Breakthrough in Dating Viking Fortress

In 2014, archaeologists from the Museum of South East Denmark and Aarhus University discovered the previously unknown Viking fortess at Borgring south of Copenhagen. Since then, a search has been taking place to uncover the life, function, destruction and, not least, the precise dating of the Viking fortress. Now, a new find has resulted in a breakthrough in the investigation.

04.07.2017 | Arts Kommunikation

The Borgring fortress had four gateways, oriented towards the principal points of the compass. The North Gateway, which was destroyed in a violent conflagration, is currently being excavated (Photo: The Museum of South East Denmark / bo47nielsen).

The carved oak timber object recently found in peat layers just outside the south gateway of the fortress. The piece has been cut and sampled for dendrochronological sampling (left). The function of the piece is unknown, but it may be a part of a door or building (Photo: The Museum of South East Denmark / Nanna Holm).

In the period 2016–18, a programme of new excavations is made possible by a grant from the A.P. Møller Foundation. The team from the Museum of South East Denmark and Aarhus University are joined by leading experts from the Environmental Archaeology and Materials Research at the National Museum of Denmark and the National Police Department's Section for arson investigation. Prior to this year’s excavations, we only knew that the massive, 150m-wide fortress dated to the tenth century. Experts suspected that it was built in the reign of Viking king Harald Bluetooth (c. 958–c.987), but the association could not be established with certainty.

A 1000 years old plank
On Monday 26 June, the archaeological team opened new trenches is the meadow next to the fortress to search for evidence of the landscape surrounding the fortress. Around 2.5 meters below the current surface of the valley, a c. 1m-long piece of carved oak wood was found, with drilled holes and several wooden pegs in situ. The wood carries clear traces of wear, but it is not currently possible to ascertain the function of the wood piece.

Leading specialist in dendrochronological dating, Associate Professor Aoife Daly from the University of Copenhagen and owner of dendro.dk, has just completed his study of the piece of wood and says: "The plank is oak, and the conserved part of the tree trunk has grown in the years 829–950 in the Danish area. A comparison with the material from the Trelleborg fortress in Sjælland shows a high statistical correlation, which confirms the dating. Since no splints have been preserved, the tree has fallen at some point after year 966 ".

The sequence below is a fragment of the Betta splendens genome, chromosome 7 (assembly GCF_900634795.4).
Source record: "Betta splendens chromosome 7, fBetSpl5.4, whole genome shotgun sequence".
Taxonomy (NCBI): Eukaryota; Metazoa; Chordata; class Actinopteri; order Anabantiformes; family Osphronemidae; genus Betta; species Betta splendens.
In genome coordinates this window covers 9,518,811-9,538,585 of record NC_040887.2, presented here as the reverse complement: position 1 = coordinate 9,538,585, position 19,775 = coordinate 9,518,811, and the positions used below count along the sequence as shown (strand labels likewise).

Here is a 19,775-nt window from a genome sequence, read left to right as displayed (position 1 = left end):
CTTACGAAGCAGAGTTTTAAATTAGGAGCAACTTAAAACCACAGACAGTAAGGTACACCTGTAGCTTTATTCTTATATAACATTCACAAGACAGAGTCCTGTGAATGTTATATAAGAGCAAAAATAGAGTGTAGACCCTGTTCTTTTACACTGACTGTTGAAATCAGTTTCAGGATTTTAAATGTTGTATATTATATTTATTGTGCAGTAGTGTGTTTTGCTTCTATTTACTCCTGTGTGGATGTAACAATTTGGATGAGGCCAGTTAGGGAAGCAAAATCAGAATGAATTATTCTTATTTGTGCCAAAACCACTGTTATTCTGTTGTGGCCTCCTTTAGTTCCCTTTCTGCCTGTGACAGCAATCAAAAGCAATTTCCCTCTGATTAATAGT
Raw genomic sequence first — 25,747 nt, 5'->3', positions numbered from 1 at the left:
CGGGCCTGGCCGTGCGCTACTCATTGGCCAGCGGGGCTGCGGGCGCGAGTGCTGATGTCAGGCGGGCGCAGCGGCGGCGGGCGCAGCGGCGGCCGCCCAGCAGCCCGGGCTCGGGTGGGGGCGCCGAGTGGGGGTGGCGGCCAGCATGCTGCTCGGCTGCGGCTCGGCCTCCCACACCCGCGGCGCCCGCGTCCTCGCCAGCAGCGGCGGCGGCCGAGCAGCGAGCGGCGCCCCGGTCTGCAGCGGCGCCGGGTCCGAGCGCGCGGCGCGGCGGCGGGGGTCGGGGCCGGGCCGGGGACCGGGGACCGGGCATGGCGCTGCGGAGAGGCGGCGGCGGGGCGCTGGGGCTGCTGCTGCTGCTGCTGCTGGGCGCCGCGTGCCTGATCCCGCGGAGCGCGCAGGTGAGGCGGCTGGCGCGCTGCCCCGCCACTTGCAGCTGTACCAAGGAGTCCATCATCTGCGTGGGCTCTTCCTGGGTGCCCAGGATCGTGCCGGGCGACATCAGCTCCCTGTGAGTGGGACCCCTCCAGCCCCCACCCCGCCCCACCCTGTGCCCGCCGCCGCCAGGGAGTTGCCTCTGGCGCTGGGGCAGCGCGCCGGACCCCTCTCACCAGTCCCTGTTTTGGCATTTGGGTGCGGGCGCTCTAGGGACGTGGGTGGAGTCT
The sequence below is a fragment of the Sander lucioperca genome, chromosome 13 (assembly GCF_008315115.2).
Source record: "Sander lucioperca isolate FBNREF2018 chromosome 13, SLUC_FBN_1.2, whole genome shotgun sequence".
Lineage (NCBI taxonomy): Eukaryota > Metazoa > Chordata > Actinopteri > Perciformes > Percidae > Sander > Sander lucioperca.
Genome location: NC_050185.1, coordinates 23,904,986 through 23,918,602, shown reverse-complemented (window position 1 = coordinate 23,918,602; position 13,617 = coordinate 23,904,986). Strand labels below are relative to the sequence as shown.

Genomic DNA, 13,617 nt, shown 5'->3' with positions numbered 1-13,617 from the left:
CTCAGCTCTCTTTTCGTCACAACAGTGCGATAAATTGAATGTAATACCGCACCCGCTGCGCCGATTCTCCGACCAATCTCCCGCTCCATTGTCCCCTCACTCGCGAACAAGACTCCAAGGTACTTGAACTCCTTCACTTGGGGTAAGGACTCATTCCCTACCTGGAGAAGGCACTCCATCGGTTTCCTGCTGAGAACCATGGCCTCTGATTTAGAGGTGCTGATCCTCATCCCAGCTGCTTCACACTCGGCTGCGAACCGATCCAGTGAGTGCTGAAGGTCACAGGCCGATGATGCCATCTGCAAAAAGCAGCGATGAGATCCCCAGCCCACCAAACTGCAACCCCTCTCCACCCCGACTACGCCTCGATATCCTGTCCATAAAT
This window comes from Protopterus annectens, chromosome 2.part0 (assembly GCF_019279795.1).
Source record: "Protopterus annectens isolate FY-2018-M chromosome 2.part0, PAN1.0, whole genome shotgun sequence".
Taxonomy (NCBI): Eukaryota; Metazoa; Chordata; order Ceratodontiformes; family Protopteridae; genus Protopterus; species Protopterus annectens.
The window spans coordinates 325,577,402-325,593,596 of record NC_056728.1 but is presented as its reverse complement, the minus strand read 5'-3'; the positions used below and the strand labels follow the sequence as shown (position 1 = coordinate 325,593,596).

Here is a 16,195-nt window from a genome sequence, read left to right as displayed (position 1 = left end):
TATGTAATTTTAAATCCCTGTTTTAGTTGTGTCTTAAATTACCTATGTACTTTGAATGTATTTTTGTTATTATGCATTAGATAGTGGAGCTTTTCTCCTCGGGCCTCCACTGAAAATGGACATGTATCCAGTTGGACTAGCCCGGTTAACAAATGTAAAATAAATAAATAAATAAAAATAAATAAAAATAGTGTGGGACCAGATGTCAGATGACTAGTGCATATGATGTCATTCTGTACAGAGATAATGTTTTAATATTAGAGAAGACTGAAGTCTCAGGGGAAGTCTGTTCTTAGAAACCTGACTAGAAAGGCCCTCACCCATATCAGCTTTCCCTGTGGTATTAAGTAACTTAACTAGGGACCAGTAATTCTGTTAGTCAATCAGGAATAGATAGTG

Corresponding with other ring fortresses
Research leader Jens Ulriksen says: "The wood piece was found on top of a peat layer and is fully preserved, as it is completely water-logged. We now have a date of the wood in the valley of Borgring, which corresponds to the dating from the other ring fortresses from Harald Bluetooth’s reign. With the dendrochronological dating, in conjunction with the traces of wear the piece exhibits, it is likely that the piece ended as waste in the late 900s, possibly in the early 1000s."

"In the coming week, the National Museum of Denmark's environmental archaeologists will take samples of wet depositions in the valley with the aim of uncovering how the layers have evolved from the earliest strata we have dated to the Bronze Age and over time," says excavation leader Nanna Holm. Nanna Holm, of course, hopes that the studies will particularly clarify one of the unclear questions archaeologists have, namely where the river was exactly when the fortress was built in the Viking Age, and how passable it was.

Søren M. Sindbæk, professor in Archaeology at Aarhus University and part of the excavation team, says: “This find is the major breakthrough we have been searching for. We finally have the dating evidence at hand to prove that this is a late tenth-century fortress. The exact year is still unknown, but since the find also shows us where the river flowed in the Viking Age, we know where to look for more timber from the fortress.”



For questions about the project, please contact:

  • Excavation leader Nanna Holm (tel. +45 3119 0648)
  • Professor in Archaeology Søren M. Sindbæk (tel. +45 2280 6539, farksms@cas.au.dk)
  • Dendrochronologist Specialist, Associate Professor Aoife Daly (tel. +45 2625 4108)
Arkæologi
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